NEW YORK — Wall Street’s major averages fell sharply on Tuesday as investors fretted over the prospects of higher interest rates.
The Dow Jones Industrial Average plunged 697.10 points, or 2.06 percent, to 33,129.59. The S&P 500 sank 81.75 points, or 2 percent, to 3,997.34. The Nasdaq Composite Index shed 294.97 points, or 2.5 percent, to 11,492.3.
The three major indexes booked their worst daily percentage declines since Dec. 15, according to FactSet data.
All the 11 primary S&P 500 sectors ended in red, with consumer discretionary and technology down 3.34 percent and 2.4 percent, respectively, leading the slide.
The Cboe Volatility Index, widely considered as the best fear gauge in the stock market, surged 7.72 percent to 22.87.
The market sell-off came as latest US economic data fueled worries that interest rates will need to stay higher for longer to tame inflation.
A survey released Tuesday by S&P Global showed that flash US manufacturing PMI (Purchasing Managers’ Index) rose to 47.8 in February from the prior month’s reading of 46.9.
The S&P Global flash US services business activity index posted 50.5 in February, up from 46.8 in January, and signaled the first expansion in service sector output since June 2022.
Last week, the January US Consumer Price Index and Producer Price Index showed inflation inching higher, dashing hopes of an early end to rate hikes.
“Concerns that the Federal Reserve will need to hike rates further and hold them there for longer appeared prominent in investors’ minds,” UBS analysts said in a note on Tuesday.
The Fed has raised its policy rate by 450 basis points since last March from near zero to a range of 4.5-4.75 percent. Top Fed officials have stressed that more needs to be done to curb inflation.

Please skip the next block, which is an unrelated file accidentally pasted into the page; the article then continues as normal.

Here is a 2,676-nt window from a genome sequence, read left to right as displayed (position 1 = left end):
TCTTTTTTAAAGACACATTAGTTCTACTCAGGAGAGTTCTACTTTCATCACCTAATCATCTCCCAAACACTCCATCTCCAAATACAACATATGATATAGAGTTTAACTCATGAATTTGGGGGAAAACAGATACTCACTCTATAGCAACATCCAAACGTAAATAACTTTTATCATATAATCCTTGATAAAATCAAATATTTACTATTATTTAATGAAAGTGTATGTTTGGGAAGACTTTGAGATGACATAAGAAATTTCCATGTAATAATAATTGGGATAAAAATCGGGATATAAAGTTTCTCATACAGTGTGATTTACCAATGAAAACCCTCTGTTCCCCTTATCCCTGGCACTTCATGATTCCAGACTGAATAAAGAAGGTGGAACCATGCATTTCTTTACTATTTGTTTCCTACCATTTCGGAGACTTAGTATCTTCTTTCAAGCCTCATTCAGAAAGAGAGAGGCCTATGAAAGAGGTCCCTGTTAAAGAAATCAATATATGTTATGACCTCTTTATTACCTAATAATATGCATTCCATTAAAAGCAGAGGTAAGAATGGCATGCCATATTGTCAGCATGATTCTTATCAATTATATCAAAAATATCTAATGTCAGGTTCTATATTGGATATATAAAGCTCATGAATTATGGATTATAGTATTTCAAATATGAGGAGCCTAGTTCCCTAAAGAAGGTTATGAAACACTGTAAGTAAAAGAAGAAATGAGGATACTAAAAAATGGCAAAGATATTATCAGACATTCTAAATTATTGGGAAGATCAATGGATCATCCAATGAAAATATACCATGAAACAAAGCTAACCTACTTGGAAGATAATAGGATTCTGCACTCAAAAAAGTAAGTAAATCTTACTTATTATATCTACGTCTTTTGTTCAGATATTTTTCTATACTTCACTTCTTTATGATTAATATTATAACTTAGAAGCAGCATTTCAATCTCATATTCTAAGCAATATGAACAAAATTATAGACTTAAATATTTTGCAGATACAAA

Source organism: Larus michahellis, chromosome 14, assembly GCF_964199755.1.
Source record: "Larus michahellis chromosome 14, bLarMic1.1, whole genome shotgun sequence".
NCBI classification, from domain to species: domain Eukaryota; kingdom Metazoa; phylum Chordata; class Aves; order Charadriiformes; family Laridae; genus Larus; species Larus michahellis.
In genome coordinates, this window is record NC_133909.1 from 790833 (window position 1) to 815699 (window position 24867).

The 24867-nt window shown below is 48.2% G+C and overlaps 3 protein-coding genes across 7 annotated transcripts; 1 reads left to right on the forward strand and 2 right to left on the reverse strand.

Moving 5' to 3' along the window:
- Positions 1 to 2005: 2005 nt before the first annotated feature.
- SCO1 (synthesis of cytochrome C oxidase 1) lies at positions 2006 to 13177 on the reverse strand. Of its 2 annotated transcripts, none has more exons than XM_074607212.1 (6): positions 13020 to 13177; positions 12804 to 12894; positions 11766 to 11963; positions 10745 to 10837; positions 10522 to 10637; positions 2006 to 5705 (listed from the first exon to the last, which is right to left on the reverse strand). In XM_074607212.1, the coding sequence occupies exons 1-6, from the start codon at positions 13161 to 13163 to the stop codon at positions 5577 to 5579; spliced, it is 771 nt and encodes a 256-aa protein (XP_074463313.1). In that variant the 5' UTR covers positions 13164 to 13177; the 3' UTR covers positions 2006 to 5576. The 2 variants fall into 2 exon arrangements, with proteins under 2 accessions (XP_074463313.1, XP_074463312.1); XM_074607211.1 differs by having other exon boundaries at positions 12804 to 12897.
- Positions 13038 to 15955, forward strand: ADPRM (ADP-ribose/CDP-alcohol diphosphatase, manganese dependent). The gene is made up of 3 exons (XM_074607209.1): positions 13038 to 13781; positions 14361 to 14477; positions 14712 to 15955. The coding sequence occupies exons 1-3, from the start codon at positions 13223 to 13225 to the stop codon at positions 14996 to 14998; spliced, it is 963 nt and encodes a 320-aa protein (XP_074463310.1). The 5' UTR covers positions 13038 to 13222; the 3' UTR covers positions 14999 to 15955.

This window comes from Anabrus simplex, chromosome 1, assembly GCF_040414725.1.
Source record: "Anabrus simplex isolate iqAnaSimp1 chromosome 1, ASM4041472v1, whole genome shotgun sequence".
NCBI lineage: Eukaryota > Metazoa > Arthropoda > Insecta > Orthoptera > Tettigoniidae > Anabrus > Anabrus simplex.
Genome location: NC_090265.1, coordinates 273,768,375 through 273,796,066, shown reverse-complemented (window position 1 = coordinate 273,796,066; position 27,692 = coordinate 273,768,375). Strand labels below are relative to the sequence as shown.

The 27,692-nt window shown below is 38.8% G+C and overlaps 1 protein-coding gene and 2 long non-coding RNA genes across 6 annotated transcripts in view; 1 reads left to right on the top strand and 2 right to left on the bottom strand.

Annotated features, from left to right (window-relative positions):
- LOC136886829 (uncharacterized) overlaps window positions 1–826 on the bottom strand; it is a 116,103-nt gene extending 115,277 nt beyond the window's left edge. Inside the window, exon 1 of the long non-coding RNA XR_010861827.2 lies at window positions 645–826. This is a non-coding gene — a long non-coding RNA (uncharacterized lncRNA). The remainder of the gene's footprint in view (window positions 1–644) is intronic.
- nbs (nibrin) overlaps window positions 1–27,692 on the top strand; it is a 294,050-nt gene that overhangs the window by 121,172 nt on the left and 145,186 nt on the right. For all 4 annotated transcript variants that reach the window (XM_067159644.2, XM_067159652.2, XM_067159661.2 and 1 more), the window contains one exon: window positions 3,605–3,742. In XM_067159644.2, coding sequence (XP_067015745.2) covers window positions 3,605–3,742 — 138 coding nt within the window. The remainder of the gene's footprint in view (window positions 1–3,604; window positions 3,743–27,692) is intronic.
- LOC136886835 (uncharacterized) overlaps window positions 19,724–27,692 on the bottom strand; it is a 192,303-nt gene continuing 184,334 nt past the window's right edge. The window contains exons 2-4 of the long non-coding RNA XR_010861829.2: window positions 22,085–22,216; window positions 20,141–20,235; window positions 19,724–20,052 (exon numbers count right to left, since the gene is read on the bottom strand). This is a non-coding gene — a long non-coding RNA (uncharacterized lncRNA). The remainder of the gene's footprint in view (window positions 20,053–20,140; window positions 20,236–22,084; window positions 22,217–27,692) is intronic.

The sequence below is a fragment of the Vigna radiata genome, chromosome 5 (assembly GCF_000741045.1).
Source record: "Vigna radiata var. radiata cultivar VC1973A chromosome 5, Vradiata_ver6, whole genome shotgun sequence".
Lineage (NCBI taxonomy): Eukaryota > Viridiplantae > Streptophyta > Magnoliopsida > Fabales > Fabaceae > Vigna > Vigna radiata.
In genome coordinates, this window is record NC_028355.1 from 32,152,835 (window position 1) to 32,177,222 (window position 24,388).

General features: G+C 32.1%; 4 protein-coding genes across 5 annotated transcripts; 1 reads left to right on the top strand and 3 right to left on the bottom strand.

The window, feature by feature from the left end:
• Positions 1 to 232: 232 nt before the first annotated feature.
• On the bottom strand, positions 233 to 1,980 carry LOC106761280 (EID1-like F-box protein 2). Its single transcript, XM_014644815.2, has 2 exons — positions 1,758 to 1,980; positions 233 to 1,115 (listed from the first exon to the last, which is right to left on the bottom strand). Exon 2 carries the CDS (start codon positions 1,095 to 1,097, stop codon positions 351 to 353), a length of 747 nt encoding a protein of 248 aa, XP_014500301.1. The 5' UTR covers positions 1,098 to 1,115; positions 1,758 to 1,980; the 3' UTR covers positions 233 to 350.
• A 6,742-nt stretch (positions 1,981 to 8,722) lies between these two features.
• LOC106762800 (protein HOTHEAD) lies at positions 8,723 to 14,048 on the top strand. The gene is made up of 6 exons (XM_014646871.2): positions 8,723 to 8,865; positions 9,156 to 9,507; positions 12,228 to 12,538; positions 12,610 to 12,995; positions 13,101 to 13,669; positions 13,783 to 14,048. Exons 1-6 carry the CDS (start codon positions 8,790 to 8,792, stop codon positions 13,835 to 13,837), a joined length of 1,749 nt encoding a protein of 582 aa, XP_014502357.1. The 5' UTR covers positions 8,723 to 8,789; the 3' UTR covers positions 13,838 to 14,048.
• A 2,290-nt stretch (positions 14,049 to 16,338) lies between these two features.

St. Louis Fed President James Bullard said last week that he pushed for a higher interest rate increase at the last meeting and could see a more aggressive move ahead.
Cleveland Fed President Loretta Mester said she “saw a compelling economic case” for a 50 basis-point increase at the recent meeting, noting the US central bank has to be prepared to move higher if inflation remains stubbornly high.
Markets had been pricing in two 25 basis point interest rate hikes for this year, but recent data had investors to price in a potential third interest rate hike, according to strategists at LPL Financial Research.
“What has caught the market’s attention, however, is the slight probability for a 50 basis point rate hike at the March meeting has been climbing higher,” they said on Tuesday, adding that this week’s release of the Fed’s preferred inflation index, the Personal Consumption Expenditures Price Index, “will be especially important in forecasting the Fed’s next policy decision.”
The Fed on Wednesday is set to publish the minutes from its Jan 31-Feb 1 meeting.
US financial markets were closed on Monday due to the Presidents’ Day holiday.
For the trading week ending Feb. 17, the Dow slipped 0.13 percent, the S&P 500 fell 0.28 percent, and the technology-heavy Nasdaq rose 0.59 percent.